Then one of my teachers here in Atlanta showed me two videos, one of Fat Chance Belly Dance and one of Gypsy Caravan. She had bought them from a catalogue because she thought the people on the cover looked like my friend Val and I. That's when it happened, I learned that there was something called Tribal Bellydance and that we weren't such outsiders after all. There were other Modern Primitives that found a love for bellydance AND they had sprung from an entirely feminist created troupe, the San Francisco Classic Dance Troupe. Here are clips I showed the conference of Gypsy Caravan, Fat Chance Bellydance, and Ultra Gypsy. Then I showed the raw footage video of Moria describing the origins of Tribal Bellydance.


After I settled down in Atlanta permanently, to be near some of my SCA dance friends, I decided to start teaching to form an even larger community of dancers. I quickly found like minded people and formed a dance company…way too soon. I spent much of my energy the first 10 years of Awalim trying to figure out how to market such a diverse group of women.


The problem was I had no business plan, no idea where I wanted this all to go. I loved rehearsals, I love music, I loved working hard and studying. I would go to Pennsic each year, and get filled up, and try to spread that feeling to my dancers throughout the year. But that isn't a plan. Awalim had a huge variety in looks, races, and ages, which did not fit into any standard hiring model for bellydance. We did not dress like what people thought of as bellydancers. We danced to music that was not standard for bellydancers. PLUS I only wanted to sell us as a group, not individual dancers, which would cost much more. This marketing model did not exist. The hard truth was that not all body types were "commercially accepted". If I wanted to make money then sometimes I had to make at least one concession and pick those dancers that were the most appealing to the general population…or Gen Pop. The pictures of my diverse group of women on the website meant I got many tentative phone calls from people trying to tactfully (sometimes not so tactfully) tell me that they didn't want any fat women performing at their party, or picking specific dancers from the website based on surface looks, not understanding they might not be suited for the gig. I was rarely one of the dancers people picked since I was very average looking and not curvy in the right way. The customers were searching for that cliche'd look of a bellydancer, or just a "pretty girl,” to dress up their party. This created an emotional roller coaster for both me and the dancers.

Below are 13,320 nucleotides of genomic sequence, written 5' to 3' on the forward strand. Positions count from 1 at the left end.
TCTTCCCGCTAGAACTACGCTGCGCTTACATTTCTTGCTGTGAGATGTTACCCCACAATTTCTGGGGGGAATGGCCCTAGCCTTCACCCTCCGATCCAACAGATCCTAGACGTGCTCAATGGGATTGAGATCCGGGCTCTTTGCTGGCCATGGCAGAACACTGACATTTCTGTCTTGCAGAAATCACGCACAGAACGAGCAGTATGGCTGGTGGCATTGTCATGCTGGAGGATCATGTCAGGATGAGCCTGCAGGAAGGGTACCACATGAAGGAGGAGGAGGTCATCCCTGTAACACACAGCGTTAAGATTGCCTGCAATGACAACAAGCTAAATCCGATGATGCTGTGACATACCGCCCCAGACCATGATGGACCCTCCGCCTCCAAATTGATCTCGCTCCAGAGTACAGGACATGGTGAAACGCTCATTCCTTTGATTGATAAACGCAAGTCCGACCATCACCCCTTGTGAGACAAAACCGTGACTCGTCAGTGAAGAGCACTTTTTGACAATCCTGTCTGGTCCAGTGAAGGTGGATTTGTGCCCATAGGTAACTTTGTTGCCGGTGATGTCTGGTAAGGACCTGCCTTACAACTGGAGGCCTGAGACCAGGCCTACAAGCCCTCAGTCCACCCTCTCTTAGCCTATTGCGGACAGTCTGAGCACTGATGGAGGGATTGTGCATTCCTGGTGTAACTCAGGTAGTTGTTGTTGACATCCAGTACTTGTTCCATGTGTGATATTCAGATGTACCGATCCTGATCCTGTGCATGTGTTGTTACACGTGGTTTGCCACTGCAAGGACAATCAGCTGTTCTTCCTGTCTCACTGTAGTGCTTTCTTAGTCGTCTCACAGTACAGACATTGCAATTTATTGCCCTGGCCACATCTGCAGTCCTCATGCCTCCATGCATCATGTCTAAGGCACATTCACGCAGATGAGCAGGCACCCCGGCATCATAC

I tried the Orientalist Fantasy sell the hardest, figuring that might feed into to the general population's idea about bellydance. The genre of modern bellydance was actually created on the backs of the Western world's Orientalist images. Badia Masbni opened a club in Cairo in the 1920's to attract the tourists coming to Egypt. She had the dancers trained to travel across the dance floor and clothed them in Orientalist and Art Nuevo costuming that was not authentic in anyway. The music the band played was also often created out of an idea of what this fantasy creature would dance to. Near the beginning of Awalim's formation a drummer in town started producing small show at the Red Light Cafe as a response to a dancer complaining that she wasn't able to perform to whatever music she wanted to at her restaurant gigs. He wanted this to be the place where the dancers in town did not have to follow any of the rules of standardization. They could wear and dance to what they wanted. It also gave us a chance to have live music every once in a while. This was the beginning of my event production career. Between helping out with set lists and stage management at the Red Light shows, and starting to organize more of the Middle Eastern community within the SCA, I was getting an education into what it took to run events. I was not thrilled to join in the process, but if I wanted shows and classes to happen I just had to buckle down and do it.